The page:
Posts Tagged ‘books about books’

27th January
written by Steph
End Of Your Life Book Club

The End Of Your Life Book Club

I never expected that traveling would change my reading tastes. All my life I’ve been a devoted reader of fiction and not really much else, and that’s honestly suited me fine. Don’t believe me? Of the 300+ posts that I’ve written about books on this site, less than 10 of them feature non-fiction titles. I’m all for reading broadly and diversifying one’s tastes, but I clearly also know what works for me and don’t stray too far from my literary predilections very frequently. And yet, ever since we’ve been traveling, I’ve found I have the attention span of a gnat, which not only makes it difficult to coherently synthesize and discuss the books that I do read after the fact, but it’s made focusing on my reading material a lot more challenging too. Part of why I failed to read very much last year is because I frequently found my attention waning and shifting whenever I picked up a book, except in the rarest of occasions, and I found that most novels simply did not capture or engage me in any real way. I’d put down books for days at a time without picking them up again, only to find that when I did, the story had pretty much fallen completely out of my brain. I couldn’t just peck at books sporadically, and my memory didn’t seem to have the capacity to retain enough plot to allow me to follow any novel in a lucid manner, and so I’d abandon one book after the next as I hunted (mostly futiley) for things that I could focus on. During this time, I discovered that I often had an easier time with memoirs, as they tended to pull me into their stories quickly and I could dip in and out of them over the course of several weeks and their coherency never suffered despite my haphazard reading schedule. I’d hate to cast aspersions on the memoir genre as a whole having, admittedly, not read much from it, but I think in part, the writing in the average memoir tends to have a lower difficulty threshold, so the cognitive demands placed upon the reader are perhaps less and the barrier to reader engagement is reduced. Or maybe there’s something about the conversational approach that memoirs tend to take, so that you actually feel like the author is speaking directly to you, like a friend would, and you’re just sitting down to a (somewhat) one-sided conversation and can enjoy the ride. (more…)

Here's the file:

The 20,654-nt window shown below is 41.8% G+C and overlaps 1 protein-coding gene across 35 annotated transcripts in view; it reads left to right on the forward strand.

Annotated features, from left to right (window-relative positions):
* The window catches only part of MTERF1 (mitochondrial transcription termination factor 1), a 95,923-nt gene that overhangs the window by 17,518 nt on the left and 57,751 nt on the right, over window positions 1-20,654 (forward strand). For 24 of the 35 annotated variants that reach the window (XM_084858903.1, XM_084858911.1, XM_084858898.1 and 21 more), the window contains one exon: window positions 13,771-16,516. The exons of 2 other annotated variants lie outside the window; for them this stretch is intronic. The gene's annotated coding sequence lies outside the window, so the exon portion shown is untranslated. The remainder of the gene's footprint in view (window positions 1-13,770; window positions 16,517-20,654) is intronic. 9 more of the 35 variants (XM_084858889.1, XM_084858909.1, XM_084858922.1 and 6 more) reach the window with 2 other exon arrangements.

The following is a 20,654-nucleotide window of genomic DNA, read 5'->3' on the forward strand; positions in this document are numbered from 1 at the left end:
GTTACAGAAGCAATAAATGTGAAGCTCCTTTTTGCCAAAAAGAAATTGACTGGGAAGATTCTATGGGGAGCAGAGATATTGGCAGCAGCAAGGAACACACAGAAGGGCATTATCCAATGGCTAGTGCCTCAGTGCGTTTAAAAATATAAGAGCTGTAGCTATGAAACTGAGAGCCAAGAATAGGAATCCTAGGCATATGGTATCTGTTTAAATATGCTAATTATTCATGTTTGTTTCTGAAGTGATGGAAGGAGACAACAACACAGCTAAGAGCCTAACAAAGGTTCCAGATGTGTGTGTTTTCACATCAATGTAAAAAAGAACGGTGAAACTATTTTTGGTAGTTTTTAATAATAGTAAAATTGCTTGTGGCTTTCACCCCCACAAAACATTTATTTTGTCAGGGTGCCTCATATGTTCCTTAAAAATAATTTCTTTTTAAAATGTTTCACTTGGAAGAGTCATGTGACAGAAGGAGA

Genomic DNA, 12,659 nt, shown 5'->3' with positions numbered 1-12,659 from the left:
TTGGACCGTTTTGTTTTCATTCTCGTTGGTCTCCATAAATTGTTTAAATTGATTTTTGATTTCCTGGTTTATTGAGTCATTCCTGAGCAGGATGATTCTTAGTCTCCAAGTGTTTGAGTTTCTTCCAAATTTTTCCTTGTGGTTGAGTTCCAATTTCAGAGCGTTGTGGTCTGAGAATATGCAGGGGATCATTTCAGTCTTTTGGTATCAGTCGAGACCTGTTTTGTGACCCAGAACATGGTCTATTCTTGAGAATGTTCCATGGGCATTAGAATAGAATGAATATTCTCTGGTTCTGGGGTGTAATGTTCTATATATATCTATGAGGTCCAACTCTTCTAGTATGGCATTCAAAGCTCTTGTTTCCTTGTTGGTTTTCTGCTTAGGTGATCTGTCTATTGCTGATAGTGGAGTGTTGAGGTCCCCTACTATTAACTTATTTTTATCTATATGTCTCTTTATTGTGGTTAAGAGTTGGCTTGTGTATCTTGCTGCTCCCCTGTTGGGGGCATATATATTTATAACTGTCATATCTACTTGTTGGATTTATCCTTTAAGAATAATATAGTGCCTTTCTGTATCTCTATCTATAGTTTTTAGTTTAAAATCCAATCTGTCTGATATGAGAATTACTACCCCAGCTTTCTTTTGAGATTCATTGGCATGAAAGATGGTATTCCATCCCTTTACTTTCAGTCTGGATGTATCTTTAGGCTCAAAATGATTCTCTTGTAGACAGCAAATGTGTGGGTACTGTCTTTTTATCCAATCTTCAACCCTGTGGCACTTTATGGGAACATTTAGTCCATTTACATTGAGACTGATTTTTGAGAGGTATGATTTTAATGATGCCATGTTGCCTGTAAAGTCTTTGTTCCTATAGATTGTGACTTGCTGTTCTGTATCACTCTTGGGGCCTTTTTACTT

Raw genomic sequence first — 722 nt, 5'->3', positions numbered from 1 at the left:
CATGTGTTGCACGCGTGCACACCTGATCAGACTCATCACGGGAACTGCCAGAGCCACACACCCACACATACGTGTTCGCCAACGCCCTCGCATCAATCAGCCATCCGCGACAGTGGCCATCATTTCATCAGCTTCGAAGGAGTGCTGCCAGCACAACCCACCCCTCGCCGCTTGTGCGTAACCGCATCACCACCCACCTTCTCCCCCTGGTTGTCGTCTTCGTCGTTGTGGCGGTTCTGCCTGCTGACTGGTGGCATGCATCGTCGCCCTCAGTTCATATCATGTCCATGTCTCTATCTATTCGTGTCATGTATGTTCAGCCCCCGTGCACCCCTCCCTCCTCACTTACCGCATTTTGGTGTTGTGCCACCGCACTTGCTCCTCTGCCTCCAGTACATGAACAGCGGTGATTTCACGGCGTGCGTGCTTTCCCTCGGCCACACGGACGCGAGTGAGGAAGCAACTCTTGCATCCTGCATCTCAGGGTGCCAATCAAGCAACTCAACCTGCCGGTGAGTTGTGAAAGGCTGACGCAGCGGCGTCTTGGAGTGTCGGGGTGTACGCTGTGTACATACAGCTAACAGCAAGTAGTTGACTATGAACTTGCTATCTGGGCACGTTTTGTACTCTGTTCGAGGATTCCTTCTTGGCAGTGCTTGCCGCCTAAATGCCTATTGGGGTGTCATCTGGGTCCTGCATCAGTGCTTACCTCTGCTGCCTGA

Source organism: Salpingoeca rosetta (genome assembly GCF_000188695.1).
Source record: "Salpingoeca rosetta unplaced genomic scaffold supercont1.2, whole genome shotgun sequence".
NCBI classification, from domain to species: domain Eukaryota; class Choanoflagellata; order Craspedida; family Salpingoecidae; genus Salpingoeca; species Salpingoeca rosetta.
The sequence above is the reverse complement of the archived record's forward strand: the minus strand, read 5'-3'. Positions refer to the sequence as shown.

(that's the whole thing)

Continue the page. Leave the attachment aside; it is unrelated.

25th July
written by Steph

Worth owning for the drool-inducing cover alone?

Given my love of reading in real life, I’m often drawn to books that feature protagonists that also show some serious lit love.  One glance at the cover of The Secret of Lost Things and you know it’s gonna be a book about books.  When I found out it involved a young woman who winds up working in a used bookstore only to become embroiled in the hunt for a lost, unpublished manuscript by Herman Melville, I knew this was a book I had to read (despite not having read any Melville myself).  You all know that I love a mystery, and a literary mystery?  Even better! It turns out TSoLT both exceeded and fell short of my expectations.  Let me explain.  As soon as I bring back books from the used bookstore, the first thing I do is catalog them in my GoodReads library, because I love lists and am obsessive that way.  I always get a thrill when I pick up a book on a whim only to find it’s been generally rated quite highly by the rest of the book reading community.  When I entered in TSoLT, it had a relatively meager 3.06 rating, and the bulk of the first reviews I skimmed were generally very negative (we’re talking 1 star ratings… I almost never give books such a low score!).  So I had my hopes severely dashed that this would wind up being a good read and shunted it to the bottom of the pile.  Fast forward several months to a few days ago when I was looking for a book that would have an engaging plot but not necessarily challenge me.  I wanted something to capture my attention but not really require much effort on my part… so I figured I would give TSoLT a shot, because why not?  I picked it up and started to read and… I was completely swept away.  It was by no means a perfect book and yet parts of it really resonated with me, and I wound up finding it a really fun and effortless read; it was the kind of book where you read 30 pages without realizing it.  So in that sense, TSoLT exceeded my expectations and absolutely fit the brief for what I was looking for. (more…)